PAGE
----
Horse float business ordered to pay $135,395 (Robert William O'Neil / Izz-Wil-Cal Floats)
A Bullsbrook horse float business has been fined a total of $60,000 by the Midland Magistrates Court and ordered to pay compensation to consumers of $73,264 after accepting payments but failing to supply, as well as operating without a licence.
Robert William O’Neil, trading as Izz-Wil-Cal Floats, was also ordered to pay costs of $2,131 after pleading guilty on 18 January 2016 to seven charges under the Australian Consumer Law (ACL) and one charge of operating a repair business without a licence as required by the Motor Vehicle Repairers Act.
Between October 2012 and January 2014, Mr O’Neil had received substantial deposits from seven customers to undertake either the construction of custom designed horse floats or the repair of existing horse floats, but failed to supply the goods or carry out the repairs within a reasonable time as required by the ACL.
The compensation order will refund those consumers who have made payments but still have orders or repairs outstanding.
Acting Commissioner for Consumer Protection David Hillyard said paying large amounts of money upfront, as this situation has highlighted, puts consumers at great risk.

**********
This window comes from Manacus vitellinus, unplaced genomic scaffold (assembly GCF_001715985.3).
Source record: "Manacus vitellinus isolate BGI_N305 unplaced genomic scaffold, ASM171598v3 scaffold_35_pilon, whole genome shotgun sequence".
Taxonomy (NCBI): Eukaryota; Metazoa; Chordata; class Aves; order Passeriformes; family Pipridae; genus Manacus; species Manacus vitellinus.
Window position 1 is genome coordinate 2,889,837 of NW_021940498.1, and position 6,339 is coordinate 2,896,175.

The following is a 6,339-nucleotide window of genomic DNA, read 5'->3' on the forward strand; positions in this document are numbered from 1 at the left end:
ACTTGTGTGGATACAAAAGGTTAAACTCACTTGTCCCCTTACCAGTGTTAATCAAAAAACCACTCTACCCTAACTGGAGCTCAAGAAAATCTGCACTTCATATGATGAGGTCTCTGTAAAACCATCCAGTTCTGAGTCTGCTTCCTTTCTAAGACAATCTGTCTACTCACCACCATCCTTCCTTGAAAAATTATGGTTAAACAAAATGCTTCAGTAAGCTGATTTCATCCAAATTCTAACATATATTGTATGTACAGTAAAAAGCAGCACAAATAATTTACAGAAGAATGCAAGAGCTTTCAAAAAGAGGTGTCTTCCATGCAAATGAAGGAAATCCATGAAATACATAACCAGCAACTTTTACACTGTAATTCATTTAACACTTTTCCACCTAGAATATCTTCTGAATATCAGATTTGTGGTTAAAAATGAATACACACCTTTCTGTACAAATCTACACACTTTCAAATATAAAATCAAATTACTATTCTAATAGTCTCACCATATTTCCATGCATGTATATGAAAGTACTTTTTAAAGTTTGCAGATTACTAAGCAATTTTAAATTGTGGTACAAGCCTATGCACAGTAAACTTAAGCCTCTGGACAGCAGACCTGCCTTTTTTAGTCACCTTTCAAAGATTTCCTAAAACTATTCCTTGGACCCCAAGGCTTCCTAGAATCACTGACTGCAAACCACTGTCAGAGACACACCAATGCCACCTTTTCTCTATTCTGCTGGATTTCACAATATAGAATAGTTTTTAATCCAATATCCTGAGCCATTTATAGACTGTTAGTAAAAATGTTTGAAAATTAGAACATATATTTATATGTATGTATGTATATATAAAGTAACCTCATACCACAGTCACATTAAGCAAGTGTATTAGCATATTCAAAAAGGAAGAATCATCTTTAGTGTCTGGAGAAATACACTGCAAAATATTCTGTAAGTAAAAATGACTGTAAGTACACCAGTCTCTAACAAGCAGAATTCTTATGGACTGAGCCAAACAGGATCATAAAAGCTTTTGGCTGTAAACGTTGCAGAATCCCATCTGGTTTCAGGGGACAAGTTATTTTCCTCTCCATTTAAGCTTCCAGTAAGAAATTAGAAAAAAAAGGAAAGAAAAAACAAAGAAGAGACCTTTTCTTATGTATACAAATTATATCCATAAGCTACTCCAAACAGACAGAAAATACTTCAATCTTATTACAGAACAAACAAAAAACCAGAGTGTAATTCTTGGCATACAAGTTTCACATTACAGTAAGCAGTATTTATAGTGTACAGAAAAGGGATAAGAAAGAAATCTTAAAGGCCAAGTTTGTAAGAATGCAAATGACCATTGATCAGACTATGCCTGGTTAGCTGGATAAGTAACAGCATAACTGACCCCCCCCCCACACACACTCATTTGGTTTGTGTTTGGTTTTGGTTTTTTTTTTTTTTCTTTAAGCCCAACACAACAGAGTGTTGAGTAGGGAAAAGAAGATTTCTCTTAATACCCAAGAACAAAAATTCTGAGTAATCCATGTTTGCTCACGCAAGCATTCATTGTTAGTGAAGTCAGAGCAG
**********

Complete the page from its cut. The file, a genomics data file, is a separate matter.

“In one case, a consumer paid the full amount of $45,000 up front to have a float built but, almost three years later, has yet to receive it,” Mr Hillyard said.
“We strongly recommend that consumers only pay a small deposit, about ten per cent in most circumstances, and only make progress payments at various stages after confirmation that materials have been ordered and the work is being carried out in a timely manner or as agreed. Generally, consumers should not pay the balance though until goods have been delivered or services carried out to their complete satisfaction.
“To pay large deposits or the full amount up front gives all the power to the trader and diminishes the consumer’s ability to negotiate if they are not satisfied with the quality of the goods or standard of the workmanship or if the trader is taking too long to complete the job.
“If a trader is demanding a large deposit before delivery, we recommend consumers walk away and consider engaging the services of another supplier rather than put their money at risk.
“Consumers should confirm the agreed completion date by having it clearly stated in writing; perhaps include it in the quote, so there is some basis to a complaint that delivery is taking longer than expected.
“This case is also a reminder to those involved in the repair of motor vehicles – and that includes horse floats, caravans and most types of trailers used on our roads – need to be licensed and there are serious penalties that apply to those who operate without a licence.”
Information on consumers’ rights under the ACL is available at www.consumerlaw.gov.au. Checks on whether a motor vehicle repairer is licensed can be made by doing a search on the Consumer Protection website: www.commerce.wa.gov.au/cp/licencesearch. General enquiries can be made by email firstname.lastname@example.org or call 1300 30 40 54.
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